Printing Process Makes Illuminating 'Wallpaper'

Layered inks produce light-emitting electrochemical cells from conventional materials under ambient conditions.

2 min read
Printing Process Makes Illuminating 'Wallpaper'

University of Umea light-emitting electrochemical cell.

A great deal of effort has been devoted to trying to produce low-cost organic light-emitting diodes (OLEDs) via printing processes--inkjet, screen, and gravure. So far, though, making these devices has demanded tightly controlled conditions (including artificial atmospheres).

Now, Andreas Sandström  and collaborators at the Umea University Physics Department in Sweden and the Technical University of Denmark have flipped the switch on light-emitting electrochemical cells (LECs). These devices consist of a mobile-ion active layer sandwiched between a cathode-coated base layer and a semitransparent anode layer.

The LEC is manufactured in a series of simple coating operations, based on a die-slot printing process (think of the way some plastic mayonnaise bottles extrude a ribbon of condiment) that lays down bands of electrically active “ink” on a base membrane of polyethylene terephthalate.  

First comes the bottom cathode layer, a 14-nanometer-thick dusting of zinc oxide particles on indium-tin oxide. Then the active layer is roller-coated on. This is a blend of the light-emitting polymer “Super Yellow” (a poly(phenylene vinylene) derivative) with potassium trifluoromethanesulfonate in poly(ethylene oxide)). Last comes the anode layer, a diluted solution of poly(3,4-ethylenedioxythiophene):poly(styrenesulfonate).

Let it dry, wire it up, and ramp up the voltage. The device begins to glow visibly at about 3.7 volts. Brightness increases with voltage, reaching 150 candela per square meter (in the range of the average computer display) at 10 volts.

The researchers are particularly enthusiastic about two points: first, the device is fabricated in open atmosphere. And second, the device operates even if the deposited layers are very uneven; it does not require the tight tolerances that OLEDs demand, and light emission remains highly uniform over the test device’s 300-square-millimeter surface.  Or, as they put it in their paper, “the fabrication yield of the roll-coated LECs is found to be very satisfying, primarily due to the fault-tolerant device geometry with a thick active layer and air-stable materials.” As a bonus, because anode and cathode layers are transparent, the device shines from both its top and bottom surfaces.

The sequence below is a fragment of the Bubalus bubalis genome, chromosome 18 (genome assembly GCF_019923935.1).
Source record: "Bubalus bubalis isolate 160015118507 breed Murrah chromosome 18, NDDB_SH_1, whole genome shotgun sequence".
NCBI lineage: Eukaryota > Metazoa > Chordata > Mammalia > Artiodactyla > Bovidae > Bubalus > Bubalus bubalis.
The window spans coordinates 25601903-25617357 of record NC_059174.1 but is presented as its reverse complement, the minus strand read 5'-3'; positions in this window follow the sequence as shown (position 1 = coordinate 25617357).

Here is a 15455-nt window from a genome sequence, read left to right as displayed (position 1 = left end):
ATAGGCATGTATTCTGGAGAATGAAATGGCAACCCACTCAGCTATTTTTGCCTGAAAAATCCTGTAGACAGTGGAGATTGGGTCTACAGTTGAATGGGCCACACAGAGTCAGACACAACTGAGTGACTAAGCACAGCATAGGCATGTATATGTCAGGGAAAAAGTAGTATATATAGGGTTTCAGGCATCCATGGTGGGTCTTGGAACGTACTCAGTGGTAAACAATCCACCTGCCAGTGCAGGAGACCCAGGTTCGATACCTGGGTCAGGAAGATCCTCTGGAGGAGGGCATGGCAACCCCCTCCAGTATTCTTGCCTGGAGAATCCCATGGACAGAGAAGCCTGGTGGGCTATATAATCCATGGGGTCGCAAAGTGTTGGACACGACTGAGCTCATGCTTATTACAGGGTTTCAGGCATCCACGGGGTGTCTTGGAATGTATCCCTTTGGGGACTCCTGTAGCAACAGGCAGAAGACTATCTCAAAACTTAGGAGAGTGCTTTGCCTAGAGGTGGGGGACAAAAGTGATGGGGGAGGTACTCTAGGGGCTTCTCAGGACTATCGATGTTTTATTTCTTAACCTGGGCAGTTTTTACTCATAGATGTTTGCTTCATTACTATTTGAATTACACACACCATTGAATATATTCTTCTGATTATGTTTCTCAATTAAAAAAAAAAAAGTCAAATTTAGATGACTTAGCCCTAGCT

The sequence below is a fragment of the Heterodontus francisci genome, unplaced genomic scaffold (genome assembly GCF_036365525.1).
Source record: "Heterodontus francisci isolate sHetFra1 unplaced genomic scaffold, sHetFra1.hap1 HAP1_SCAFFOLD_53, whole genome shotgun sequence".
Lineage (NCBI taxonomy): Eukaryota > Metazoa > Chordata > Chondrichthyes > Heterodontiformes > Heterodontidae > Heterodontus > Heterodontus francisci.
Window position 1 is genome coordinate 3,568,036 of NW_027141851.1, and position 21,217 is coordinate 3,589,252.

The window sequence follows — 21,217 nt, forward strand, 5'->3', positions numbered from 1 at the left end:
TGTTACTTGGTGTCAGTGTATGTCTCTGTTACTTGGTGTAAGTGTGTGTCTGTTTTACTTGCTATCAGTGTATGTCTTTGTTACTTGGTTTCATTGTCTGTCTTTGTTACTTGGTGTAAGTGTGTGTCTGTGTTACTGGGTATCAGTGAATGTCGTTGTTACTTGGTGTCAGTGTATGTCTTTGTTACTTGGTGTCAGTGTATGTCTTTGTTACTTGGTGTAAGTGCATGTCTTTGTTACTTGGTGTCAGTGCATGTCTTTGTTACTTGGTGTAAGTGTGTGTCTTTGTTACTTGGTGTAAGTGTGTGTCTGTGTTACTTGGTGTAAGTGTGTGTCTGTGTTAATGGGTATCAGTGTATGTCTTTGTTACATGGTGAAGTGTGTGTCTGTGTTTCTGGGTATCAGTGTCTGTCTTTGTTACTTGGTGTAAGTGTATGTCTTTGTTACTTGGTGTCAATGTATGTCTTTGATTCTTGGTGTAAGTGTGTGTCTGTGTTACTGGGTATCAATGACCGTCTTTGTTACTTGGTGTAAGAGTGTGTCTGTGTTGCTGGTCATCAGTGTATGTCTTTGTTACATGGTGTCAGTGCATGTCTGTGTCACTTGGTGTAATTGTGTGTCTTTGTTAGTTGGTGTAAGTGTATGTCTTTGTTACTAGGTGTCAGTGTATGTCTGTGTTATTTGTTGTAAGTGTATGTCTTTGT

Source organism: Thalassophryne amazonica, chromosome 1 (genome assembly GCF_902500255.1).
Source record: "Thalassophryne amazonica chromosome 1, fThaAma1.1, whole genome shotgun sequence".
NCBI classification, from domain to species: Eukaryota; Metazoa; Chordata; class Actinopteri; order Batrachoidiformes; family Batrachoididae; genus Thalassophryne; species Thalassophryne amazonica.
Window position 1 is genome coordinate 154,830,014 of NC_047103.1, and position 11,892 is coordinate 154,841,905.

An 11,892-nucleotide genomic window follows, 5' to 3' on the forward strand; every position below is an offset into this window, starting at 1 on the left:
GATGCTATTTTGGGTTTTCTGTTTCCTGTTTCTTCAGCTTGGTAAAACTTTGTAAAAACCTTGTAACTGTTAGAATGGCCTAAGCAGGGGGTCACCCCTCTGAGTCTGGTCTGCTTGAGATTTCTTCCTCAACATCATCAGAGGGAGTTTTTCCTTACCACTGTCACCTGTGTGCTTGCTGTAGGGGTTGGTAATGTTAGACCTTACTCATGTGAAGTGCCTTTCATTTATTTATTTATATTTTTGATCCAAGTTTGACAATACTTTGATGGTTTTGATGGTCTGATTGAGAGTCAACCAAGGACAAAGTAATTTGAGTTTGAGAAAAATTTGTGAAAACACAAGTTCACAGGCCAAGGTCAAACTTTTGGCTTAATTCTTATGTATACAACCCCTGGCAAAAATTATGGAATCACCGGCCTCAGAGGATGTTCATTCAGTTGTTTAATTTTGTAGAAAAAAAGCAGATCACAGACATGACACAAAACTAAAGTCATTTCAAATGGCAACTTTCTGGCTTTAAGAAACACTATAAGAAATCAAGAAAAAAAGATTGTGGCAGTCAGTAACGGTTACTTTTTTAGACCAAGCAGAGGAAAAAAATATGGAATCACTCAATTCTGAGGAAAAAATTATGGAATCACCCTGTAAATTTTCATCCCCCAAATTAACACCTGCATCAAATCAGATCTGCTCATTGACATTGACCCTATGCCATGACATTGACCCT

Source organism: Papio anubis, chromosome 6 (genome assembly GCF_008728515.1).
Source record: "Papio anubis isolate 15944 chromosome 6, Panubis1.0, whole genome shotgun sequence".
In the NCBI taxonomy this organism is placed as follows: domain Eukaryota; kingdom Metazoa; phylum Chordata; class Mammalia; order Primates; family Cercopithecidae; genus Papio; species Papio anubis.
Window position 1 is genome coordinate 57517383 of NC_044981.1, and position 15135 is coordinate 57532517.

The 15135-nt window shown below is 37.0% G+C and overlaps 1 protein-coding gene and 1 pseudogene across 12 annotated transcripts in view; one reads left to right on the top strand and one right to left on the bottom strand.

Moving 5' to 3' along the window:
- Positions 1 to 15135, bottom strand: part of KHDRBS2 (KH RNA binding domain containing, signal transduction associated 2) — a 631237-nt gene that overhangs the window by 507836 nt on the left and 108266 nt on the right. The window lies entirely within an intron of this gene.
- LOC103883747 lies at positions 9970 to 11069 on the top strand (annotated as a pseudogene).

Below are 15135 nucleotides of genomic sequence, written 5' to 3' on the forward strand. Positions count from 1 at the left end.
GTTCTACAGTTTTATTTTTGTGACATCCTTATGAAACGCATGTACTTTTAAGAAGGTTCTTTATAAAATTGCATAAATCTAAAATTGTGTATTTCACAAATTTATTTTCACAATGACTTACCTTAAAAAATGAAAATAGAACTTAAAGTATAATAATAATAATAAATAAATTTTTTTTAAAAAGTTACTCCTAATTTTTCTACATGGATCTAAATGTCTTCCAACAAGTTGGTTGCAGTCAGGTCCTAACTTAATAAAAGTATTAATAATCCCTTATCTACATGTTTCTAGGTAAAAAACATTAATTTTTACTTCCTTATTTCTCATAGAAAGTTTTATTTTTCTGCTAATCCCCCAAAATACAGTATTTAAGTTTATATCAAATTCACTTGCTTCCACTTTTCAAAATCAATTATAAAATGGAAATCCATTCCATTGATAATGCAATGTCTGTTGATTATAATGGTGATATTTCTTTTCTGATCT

While it is tempting to imagine floor-to-ceiling information displays of LEC “wallpaper,” the most probable applications—at least at first—will be commercial signage and attention-getting packaging, Sandström  says. It is “not at all impossible” that development could yield a room-size, pixel-addressable display, but “this is not an area where LECs will excel,” since they are inherently slower than OLEDs (the test device takes about two seconds to switch on, but significant improvements are likely).

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Emily Cooper
Green

Perhaps the most far-reaching technological achievement over the last 50 years has been the steady march toward ever smaller transistors, fitting them more tightly together, and reducing their power consumption. And yet, ever since the two of us started our careers at Intel more than 20 years ago, we’ve been hearing the alarms that the descent into the infinitesimal was about to end. Yet year after year, brilliant new innovations continue to propel the semiconductor industry further.

Along this journey, we engineers had to change the transistor’s architecture as we continued to scale down area and power consumption while boosting performance. The “planar” transistor designs that took us through the last half of the 20th century gave way to 3D fin-shaped devices by the first half of the 2010s. Now, these too have an end date in sight, with a new gate-all-around (GAA) structure rolling into production soon. But we have to look even further ahead because our ability to scale down even this new transistor architecture, which we call RibbonFET, has its limits.

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